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Learn the Difference Between a Power Divider and a Power Splitter

While three-resistor power dividers and two-resistor power splitters may look similar, they are not quite the same animal. This application note breaks them both down.

While a three-resistor power divider and a two-resistor power splitter are similar components, they have different characteristics. Hence, each is best suited for different use cases—meaning they are not interchangeable. In the short application note “Differences in Application Between Power Dividers and Power Splitters,” Keysight Technologies provides an explanation of both the three-resistor power divider and the two-resistor power splitter before presenting several examples of how they both can be used.

A power divider is a component that equally divides the power of an input signal among multiple output signals. The application note illustrates a three-resistor power divider that consists of three 16 2/3-Ω resistors. Such power dividers are often utilized in test-and-measurement systems. Another point is that this power divider can also function as a power combiner.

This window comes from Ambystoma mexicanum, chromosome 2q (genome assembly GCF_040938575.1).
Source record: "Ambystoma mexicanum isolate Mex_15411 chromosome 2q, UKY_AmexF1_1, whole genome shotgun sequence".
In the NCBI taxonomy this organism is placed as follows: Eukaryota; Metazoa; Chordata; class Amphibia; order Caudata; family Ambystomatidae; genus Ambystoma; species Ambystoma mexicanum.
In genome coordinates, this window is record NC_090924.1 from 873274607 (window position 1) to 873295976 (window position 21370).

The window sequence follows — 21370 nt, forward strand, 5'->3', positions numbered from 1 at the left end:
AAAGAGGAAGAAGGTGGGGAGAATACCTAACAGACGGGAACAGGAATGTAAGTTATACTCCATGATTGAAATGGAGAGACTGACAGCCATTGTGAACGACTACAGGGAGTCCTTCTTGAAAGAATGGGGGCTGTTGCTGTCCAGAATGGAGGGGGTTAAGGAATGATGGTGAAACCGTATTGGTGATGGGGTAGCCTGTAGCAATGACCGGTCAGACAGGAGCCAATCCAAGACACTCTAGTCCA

The application note also illustrates a two-resistor power splitter that consists of two 50-Ω resistors. This component can be used in leveling loop measurement applications. Utilizing a two-resistor power splitter for source leveling effectively allows for improved source matching.

Next, some applications of both components are presented. For example, a three-resistor power divider can be used to distribute a signal to two different antennas. A power divider can also be used to perform intermodulation-distortion (IMD) measurements. In this scenario, the power divider is actually used as a power combiner. Two signals from two different sources are combined and then applied to a device-under-test (DUT). A spectrum analyzer is used to measure the output of the DUT. Furthermore, diversity gain measurements represent another area of use for power dividers.

The two-resistor power splitter can be used for gain and power testing. The document shows a block diagram of a test setup for an amplifier in which a power splitter is being utilized. As mentioned, leveling or ratioing is another use case for a power splitter. Two block diagrams are presented to illustrate leveling applications. The first one consists of a power splitter and a crystal detector. The second one replaces the crystal detector with a power meter.

Keysight Technologies, 1400 Fountaingrove Pkwy., Santa Rosa, CA 95403-1738; (800) 829-4444

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